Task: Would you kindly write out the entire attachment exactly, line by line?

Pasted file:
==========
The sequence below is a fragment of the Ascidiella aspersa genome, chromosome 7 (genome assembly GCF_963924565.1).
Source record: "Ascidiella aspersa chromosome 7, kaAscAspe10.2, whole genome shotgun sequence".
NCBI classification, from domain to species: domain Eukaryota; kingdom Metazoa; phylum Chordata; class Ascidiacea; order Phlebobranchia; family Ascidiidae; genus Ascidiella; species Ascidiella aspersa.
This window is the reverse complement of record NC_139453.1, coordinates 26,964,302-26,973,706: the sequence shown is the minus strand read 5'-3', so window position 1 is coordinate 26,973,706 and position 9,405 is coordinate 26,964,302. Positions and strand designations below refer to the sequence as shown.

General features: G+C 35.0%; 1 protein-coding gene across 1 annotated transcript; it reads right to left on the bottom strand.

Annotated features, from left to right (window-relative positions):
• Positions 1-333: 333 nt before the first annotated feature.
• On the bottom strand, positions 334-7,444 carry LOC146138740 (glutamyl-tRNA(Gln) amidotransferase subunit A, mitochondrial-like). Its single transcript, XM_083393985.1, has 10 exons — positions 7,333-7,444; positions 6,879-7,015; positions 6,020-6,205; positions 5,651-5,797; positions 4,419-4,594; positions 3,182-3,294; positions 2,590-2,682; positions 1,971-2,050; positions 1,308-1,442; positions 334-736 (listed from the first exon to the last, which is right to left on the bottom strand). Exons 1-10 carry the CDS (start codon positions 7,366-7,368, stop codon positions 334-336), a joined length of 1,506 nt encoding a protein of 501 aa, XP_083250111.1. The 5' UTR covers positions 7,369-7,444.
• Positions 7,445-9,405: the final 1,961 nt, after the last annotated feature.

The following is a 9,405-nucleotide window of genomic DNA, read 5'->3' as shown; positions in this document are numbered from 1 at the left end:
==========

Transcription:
The sequence below is a fragment of the Ascidiella aspersa genome, chromosome 7 (genome assembly GCF_963924565.1).
Source record: "Ascidiella aspersa chromosome 7, kaAscAspe10.2, whole genome shotgun sequence".
NCBI classification, from domain to species: domain Eukaryota; kingdom Metazoa; phylum Chordata; class Ascidiacea; order Phlebobranchia; family Ascidiidae; genus Ascidiella; species Ascidiella aspersa.
This window is the reverse complement of record NC_139453.1, coordinates 26,964,302-26,973,706: the sequence shown is the minus strand read 5'-3', so window position 1 is coordinate 26,973,706 and position 9,405 is coordinate 26,964,302. Positions and strand designations below refer to the sequence as shown.

General features: G+C 35.0%; 1 protein-coding gene across 1 annotated transcript; it reads right to left on the bottom strand.

Annotated features, from left to right (window-relative positions):
• Positions 1-333: 333 nt before the first annotated feature.
• On the bottom strand, positions 334-7,444 carry LOC146138740 (glutamyl-tRNA(Gln) amidotransferase subunit A, mitochondrial-like). Its single transcript, XM_083393985.1, has 10 exons — positions 7,333-7,444; positions 6,879-7,015; positions 6,020-6,205; positions 5,651-5,797; positions 4,419-4,594; positions 3,182-3,294; positions 2,590-2,682; positions 1,971-2,050; positions 1,308-1,442; positions 334-736 (listed from the first exon to the last, which is right to left on the bottom strand). Exons 1-10 carry the CDS (start codon positions 7,366-7,368, stop codon positions 334-336), a joined length of 1,506 nt encoding a protein of 501 aa, XP_083250111.1. The 5' UTR covers positions 7,369-7,444.
• Positions 7,445-9,405: the final 1,961 nt, after the last annotated feature.

The following is a 9,405-nucleotide window of genomic DNA, read 5'->3' as shown; positions in this document are numbered from 1 at the left end: